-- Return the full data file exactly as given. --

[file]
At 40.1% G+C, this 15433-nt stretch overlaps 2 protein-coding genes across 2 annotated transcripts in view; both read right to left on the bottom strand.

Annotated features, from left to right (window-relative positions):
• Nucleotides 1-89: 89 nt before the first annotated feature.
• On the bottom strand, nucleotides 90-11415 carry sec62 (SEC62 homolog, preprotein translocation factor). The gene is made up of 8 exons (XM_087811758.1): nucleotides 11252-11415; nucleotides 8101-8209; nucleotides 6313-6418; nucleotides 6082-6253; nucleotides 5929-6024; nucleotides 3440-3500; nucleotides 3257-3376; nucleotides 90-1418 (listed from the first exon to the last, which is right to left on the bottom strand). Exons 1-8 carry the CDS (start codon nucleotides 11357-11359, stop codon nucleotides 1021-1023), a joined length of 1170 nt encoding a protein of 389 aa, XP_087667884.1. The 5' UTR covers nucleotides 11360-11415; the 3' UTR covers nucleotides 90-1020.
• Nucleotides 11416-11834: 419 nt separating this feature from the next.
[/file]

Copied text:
At 40.1% G+C, this 15433-nt stretch overlaps 2 protein-coding genes across 2 annotated transcripts in view; both read right to left on the bottom strand.

Annotated features, from left to right (window-relative positions):
• Nucleotides 1-89: 89 nt before the first annotated feature.
• On the bottom strand, nucleotides 90-11415 carry sec62 (SEC62 homolog, preprotein translocation factor). The gene is made up of 8 exons (XM_087811758.1): nucleotides 11252-11415; nucleotides 8101-8209; nucleotides 6313-6418; nucleotides 6082-6253; nucleotides 5929-6024; nucleotides 3440-3500; nucleotides 3257-3376; nucleotides 90-1418 (listed from the first exon to the last, which is right to left on the bottom strand). Exons 1-8 carry the CDS (start codon nucleotides 11357-11359, stop codon nucleotides 1021-1023), a joined length of 1170 nt encoding a protein of 389 aa, XP_087667884.1. The 5' UTR covers nucleotides 11360-11415; the 3' UTR covers nucleotides 90-1020.
• Nucleotides 11416-11834: 419 nt separating this feature from the next.